We moved house from the condominium on the southside of Antigua to the northerly neighbourhood of El Manchén, gaining a wee bit of space and independence and access to such local amenities as bars and bread shops. Aside from this, these months were characterized by an aborted attempt to write a proposal for an internationally recognized TEFL qualification for GVI Guatemala. The workload was ominous, the stakes were high, and completing it would have meant committing to at least a further 18 months on the project. After several long dark nights of the soul, battles with local private English schools that we needed to collaborate with, and consultations with an increasingly murky crystal ball, we knocked it on the head. Yes, we would be Europe-bound in July as originally planned. It was an excruciating decision, but after we’d talked it through with Dom and Doreen, it felt like an enormous weight was lifting. After all, they reminded me, by July I would have achieved what they’d hired me for – the English project was up and running, was well resourced, the kids were achieving great marks in their school exams, and the whole thing would be in good shape for the next intern to take over. Now we could focus on enjoying the time we had left, because it was about to start disappearing fast …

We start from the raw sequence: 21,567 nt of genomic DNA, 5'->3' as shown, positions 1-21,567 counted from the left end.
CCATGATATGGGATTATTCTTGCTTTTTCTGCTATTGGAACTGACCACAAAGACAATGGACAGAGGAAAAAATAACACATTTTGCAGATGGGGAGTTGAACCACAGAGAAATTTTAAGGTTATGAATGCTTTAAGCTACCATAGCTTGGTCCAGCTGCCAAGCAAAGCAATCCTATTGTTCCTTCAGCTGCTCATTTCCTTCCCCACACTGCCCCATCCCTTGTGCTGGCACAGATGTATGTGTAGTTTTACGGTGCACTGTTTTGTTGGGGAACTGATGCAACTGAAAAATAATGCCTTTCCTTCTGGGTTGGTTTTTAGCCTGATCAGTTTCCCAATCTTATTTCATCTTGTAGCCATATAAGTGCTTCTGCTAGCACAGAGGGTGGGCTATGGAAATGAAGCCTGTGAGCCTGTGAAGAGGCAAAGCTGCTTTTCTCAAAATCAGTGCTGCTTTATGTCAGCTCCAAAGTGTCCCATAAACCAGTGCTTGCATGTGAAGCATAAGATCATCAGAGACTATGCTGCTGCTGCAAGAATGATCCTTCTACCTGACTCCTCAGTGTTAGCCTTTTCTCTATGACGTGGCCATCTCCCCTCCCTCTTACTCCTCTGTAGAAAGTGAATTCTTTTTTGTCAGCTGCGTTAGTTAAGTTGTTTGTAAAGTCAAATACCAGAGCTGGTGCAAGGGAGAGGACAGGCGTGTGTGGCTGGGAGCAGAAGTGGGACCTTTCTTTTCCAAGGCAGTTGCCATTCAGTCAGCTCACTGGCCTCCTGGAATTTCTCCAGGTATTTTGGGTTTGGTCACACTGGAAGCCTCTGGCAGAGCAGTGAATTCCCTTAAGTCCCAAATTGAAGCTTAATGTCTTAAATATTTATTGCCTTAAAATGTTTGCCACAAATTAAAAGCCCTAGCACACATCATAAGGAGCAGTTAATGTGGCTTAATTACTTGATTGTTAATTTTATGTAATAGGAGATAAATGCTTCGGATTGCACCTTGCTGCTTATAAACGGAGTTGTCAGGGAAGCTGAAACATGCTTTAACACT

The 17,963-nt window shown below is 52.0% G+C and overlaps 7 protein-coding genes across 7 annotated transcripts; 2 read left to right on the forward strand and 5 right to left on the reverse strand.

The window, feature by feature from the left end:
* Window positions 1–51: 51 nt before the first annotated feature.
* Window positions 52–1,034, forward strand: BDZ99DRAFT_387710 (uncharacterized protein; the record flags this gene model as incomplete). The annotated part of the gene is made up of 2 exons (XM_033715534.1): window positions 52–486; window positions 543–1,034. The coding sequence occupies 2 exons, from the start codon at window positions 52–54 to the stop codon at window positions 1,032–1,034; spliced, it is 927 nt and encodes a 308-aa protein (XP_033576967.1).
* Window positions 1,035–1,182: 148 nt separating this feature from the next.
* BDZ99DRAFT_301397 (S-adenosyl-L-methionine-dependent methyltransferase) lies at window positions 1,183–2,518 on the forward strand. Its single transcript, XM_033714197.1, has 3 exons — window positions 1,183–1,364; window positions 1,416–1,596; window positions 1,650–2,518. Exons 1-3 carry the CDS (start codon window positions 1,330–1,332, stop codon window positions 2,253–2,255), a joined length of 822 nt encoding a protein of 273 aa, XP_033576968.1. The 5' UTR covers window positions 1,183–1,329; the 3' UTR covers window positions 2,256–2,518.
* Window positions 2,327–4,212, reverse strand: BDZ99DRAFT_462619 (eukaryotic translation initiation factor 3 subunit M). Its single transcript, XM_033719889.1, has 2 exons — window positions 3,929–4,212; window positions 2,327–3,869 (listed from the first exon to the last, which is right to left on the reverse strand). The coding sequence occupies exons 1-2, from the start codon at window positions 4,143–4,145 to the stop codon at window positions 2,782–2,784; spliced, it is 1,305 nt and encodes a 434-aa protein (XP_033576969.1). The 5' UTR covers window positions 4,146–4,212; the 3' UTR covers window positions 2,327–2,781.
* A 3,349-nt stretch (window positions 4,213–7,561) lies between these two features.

Flu is always a swine, but it would have been a real pig if that famous pandemic had hit Mexico before our wee holiday there during Easter. Semana Santa is a very big deal in Antigua, but even before the festivities got properly underway, we’d smelled enough incense and seen enough Roman soldiers with brush-heads sticking out of their helmets. Plus Irene’s visa was due to expire, so we figured it was a good opportunity to brave the 12-hour bus ride to Chiapas and enjoy a few days in the beautiful San Cristóbal de las Casas.
Now Chiapas is Mexico’s poorest state, scene of the 1994 Zapatista rebellion and still the focus of hotly disputed debates over land, indigenous rights and military repression. Large chunks of the area are still under rebel control, governed by caracoles (or ‘snails’) who reject the ‘bad government’ of the federation and administer local affairs such as land distribution and education through discussion and community consensus. But on entering the area, the historically ignorant tourist would be forgiven for thinking they had just crossed the border between the 3rd and the 1st worlds. Mexico has main roads free of potholes, clean streets, shiny roadsigns, cars which look like they’d pass an MOT and a general feeling of affluence – everything, in fact, which is lacking in Guatemala.
This of course is only the surface view, but imagine our surprise when we took a boat ride down the spectacular Canyon Sumidero and they actually insisted we wear lifejackets – imagine that on Lago Átitlan! In the bars of San Cristóbal there were well-dressed young people with the newest mobile phones – actual Mexicans and not the tourists you find in Antigua – and a lot of music and laughter and apparent easy living. But the presence of the Maya in the centre, selling carvings, knitwear and Zapatista keyrings, and the run-down indigenous zones at the edge of town, hinted at another Chiapas that we were only to glimpse – in political graffiti, autonomous schools by the roadside painted with images of rebel commandantes, and the ubiquitous presence of the army.